Colts’ Jacoby Brissett in concussion protocol

This is an archived article and the information in the article may be outdated. Please look at the time stamp on the story to see when it was last updated.

INDIANAPOLIS, IN - SEPTEMBER 17: Jacoby Brissett #7 of the Indianapolis Colts runs downfield against the Arizona Cardinals during the first half at Lucas Oil Stadium on September 17, 2017 in Indianapolis, Indiana. (Photo by Michael Reaves/Getty Images)

INDIANAPOLIS, Ind. – In a strange chain of events, Jacoby Brissett finds himself in the NFL’s concussion protocol Sunday evening even though he passed an initial in-game evaluation and finished the game against the Pittsburgh Steelers.

The Indianapolis Colts’ starting quarterback began experiencing concussion symptoms after the game and did not make his usual post-game press conference with the media.

Brissett suffered a blow to the back of his helmet in the closing minutes of the third quarter of the 20-17 loss to the Steelers. As he was sliding on a third-down scramble and in the grasp of linebacker Ryan Shazier, linebacker Stephon Tuitt dove over the pile and his helmet made contact with Brissett’s helmet.

Brissett immediately grabbed the back of his helmet.

After returning to the sideline, Brissett went into the medical tent and was evaluated for a concussion by team doctors. They cleared him and Brissett returned to the bench where backup Scott Tolzien was warming up.

The independent neurologist was evaluating Colts’ defensive back Kenny Moore II at the time and was not available to check out Brissett. When he did, Brissett returned to the medical tent and the independent neurologist cleared Brissett.

The necessary evaluation and clearance happened quickly enough for Brissett to run onto the field and replace Tolzien, who had gone onto the field with the rest of the offense for the start of the next Colts’ possession.

Brissett: Bombs away

Brissett continued his long-distance throwing at the expense of the Steelers. His 14 completions included a 60-yard touchdown to Donte Moncrief and a 61-yard TD to Chester Rogers.

Not only were they the two longest completions allowed by the Steelers this season, they pushed Brissett’s total of 60-plus yard completions to five. That’s the most in the NFL.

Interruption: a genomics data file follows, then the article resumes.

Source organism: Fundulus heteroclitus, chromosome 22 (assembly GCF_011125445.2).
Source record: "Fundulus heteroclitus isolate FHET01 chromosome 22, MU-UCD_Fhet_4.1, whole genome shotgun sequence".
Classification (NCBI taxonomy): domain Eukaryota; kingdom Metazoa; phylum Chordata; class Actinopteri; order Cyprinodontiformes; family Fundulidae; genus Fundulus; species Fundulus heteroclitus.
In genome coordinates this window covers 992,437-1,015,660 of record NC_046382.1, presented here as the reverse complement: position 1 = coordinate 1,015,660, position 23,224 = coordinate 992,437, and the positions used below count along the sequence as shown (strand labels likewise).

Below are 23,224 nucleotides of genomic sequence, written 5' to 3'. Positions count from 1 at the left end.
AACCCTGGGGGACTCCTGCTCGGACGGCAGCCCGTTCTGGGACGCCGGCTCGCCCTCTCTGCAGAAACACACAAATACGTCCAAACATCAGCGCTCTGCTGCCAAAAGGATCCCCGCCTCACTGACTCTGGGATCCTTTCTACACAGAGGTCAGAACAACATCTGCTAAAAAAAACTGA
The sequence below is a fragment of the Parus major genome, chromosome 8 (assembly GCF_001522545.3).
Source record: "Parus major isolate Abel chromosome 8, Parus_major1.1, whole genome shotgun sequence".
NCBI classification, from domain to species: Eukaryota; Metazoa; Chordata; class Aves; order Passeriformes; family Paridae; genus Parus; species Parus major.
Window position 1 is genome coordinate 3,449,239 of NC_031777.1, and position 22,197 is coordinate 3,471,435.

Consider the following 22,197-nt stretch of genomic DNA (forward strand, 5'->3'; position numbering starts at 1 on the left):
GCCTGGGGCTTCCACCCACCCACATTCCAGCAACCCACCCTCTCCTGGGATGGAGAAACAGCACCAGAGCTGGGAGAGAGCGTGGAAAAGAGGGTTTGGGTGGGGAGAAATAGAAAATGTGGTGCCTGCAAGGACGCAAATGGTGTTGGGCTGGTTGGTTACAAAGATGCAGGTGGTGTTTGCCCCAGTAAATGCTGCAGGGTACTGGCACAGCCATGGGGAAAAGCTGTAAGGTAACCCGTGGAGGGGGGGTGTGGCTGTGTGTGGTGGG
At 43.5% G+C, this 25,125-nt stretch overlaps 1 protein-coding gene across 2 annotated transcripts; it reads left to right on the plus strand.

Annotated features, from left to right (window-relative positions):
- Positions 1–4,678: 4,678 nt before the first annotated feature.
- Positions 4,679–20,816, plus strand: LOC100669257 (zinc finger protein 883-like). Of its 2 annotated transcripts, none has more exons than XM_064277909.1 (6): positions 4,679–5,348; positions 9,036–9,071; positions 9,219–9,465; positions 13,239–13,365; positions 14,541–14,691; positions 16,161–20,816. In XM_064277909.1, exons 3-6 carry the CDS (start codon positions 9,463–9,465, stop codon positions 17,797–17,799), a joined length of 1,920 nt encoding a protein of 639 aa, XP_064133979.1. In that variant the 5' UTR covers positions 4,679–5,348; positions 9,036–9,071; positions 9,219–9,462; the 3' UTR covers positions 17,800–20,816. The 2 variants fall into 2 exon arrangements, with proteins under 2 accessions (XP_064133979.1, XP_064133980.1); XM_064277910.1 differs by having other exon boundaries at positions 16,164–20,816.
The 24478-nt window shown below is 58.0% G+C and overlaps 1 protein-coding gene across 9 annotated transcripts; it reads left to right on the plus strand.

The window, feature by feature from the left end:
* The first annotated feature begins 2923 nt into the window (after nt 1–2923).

Brissett has had three straight games with two touchdown passes to push his season total to nine. Four of the nine have covered at least 60 yards. According to ESPN Stats & Info, the last Colts QB with four 60-yard TDs in a season was John Unitas in 1966.

Almost a 2-pointer

Safety Matthias Farley nearly scored on one of the NFL’s rare plays: a botched PAT. When Margus Hunt blocked Chris Boswell’s PAT in the third quarter, Farley grabbed it in midair and headed up field.

Farley was forced to cut back inside around the Steelers’ 5-yard line by holder Jordan Berry, then tackled by tight end Jesse James.

A successful 2-PAT return would have given the Colts a 19-9 lead.

Medical matters

Along with Brissett’s post-game concussion determination, the Colts also suffered a few injuries during the game.

Tight end Brandon Williams exited the game in the second quarter with an injury to his right thumb, defensive back Kenny Moore didn’t return after suffering a concussion in the third quarter and linebacker Darnell Sankey and tight end Darrell Daniels didn’t return in the second half after suffering hamstring injuries.

This and that

Linebackers Jon Bostic and Antonio Morrison led the Colts with nine tackles. Cornerback Phillip Desir had eight tackles to go along with an interception of Ben Roethlisberger and two defended passes. . . . Hassan Ridgeway produced the Colts’ only sack of Roethlisberger. . . . With his 48-yard field goal, Adam Vinatieri has converted 18 of his 19 attempts.